In addition to the need for food and clothing it is essential that man find or build a shelter to shield or protect himself from weather elements. This has always been a prime requirement for survival. Since climate and weather conditions vary from place to place, man has learned to design or build shelters that best suit local necessities. He also had to take into consideration the availability of nearby building materials and ways to protect himself from animals and enemies.
Generally in cold regions of the world, shelters had to be built to keep out snow, cold, and freezing winds. In hot, dry areas man was concerned with a burning sun and scorching winds. In the wet, hot lands the inhabitants of those climates had to construct shelters that would offer suitable refuge from heavy rains as well as the direct rays of a blazing sun. In more temperate climates man had to figure out ways to build shelters that could best adjust to the seasonal changes of both cold and hot temperatures, or dry and rainy months. Over the centuries improvements evolved in building dwellings; however, certain basic features and architectural designs tended to remain intact as efficient ways to contend with unique climates of a particular region.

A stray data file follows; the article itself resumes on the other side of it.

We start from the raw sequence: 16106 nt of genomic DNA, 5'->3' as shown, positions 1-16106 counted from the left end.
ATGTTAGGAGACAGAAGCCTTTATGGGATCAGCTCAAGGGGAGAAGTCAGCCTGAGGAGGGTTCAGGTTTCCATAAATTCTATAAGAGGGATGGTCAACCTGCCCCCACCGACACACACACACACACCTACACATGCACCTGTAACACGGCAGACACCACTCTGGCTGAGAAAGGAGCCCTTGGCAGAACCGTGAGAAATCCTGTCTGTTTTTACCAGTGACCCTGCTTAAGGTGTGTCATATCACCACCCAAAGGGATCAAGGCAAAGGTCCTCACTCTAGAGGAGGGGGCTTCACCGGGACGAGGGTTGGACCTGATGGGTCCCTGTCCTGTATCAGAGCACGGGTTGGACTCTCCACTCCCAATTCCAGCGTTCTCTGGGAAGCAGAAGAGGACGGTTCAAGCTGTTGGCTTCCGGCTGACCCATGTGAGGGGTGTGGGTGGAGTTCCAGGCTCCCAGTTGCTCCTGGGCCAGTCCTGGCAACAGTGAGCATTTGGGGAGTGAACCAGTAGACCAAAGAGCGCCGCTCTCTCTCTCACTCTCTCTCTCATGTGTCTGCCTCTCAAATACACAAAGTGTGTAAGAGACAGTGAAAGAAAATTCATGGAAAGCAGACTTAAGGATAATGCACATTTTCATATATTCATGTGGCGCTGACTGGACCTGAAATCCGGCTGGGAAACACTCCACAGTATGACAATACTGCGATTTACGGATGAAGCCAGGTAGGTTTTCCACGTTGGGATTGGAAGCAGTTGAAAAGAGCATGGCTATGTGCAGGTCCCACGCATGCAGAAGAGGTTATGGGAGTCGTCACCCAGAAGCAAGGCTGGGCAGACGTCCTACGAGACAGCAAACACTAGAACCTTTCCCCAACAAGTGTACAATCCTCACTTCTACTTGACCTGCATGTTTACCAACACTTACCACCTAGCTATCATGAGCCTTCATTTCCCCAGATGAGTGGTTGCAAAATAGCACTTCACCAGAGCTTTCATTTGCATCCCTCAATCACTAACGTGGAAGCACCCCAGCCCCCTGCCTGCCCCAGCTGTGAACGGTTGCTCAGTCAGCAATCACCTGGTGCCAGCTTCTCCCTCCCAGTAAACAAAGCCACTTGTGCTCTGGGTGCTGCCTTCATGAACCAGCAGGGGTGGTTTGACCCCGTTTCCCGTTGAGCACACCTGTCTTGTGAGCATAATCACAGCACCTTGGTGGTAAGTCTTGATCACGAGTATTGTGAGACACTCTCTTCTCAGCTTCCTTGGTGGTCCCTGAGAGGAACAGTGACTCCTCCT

In the tropics and other areas of hot temperatures at low latitudes, the nearly vertical sun makes its effect very intense and enervating for all humans. The air, which is hot and humid, increases body discomfort, necessitating shelters with wide roof overhangs to provide much-needed shade. Cone-shaped, thatched roof huts were and are common in equatorial areas. They gave protection from the sun and their pitched roof provided runoff from jungle rain. They are often assembled with parts of a matted wall that can be raised like curtains to allow the entry of outside air. Many are set on bamboo stilts or piles to allow air circulation beneath the floor in order to prevent interior dampness. This practice is prominent in Southeast Asia. Some huts are open-walled to get the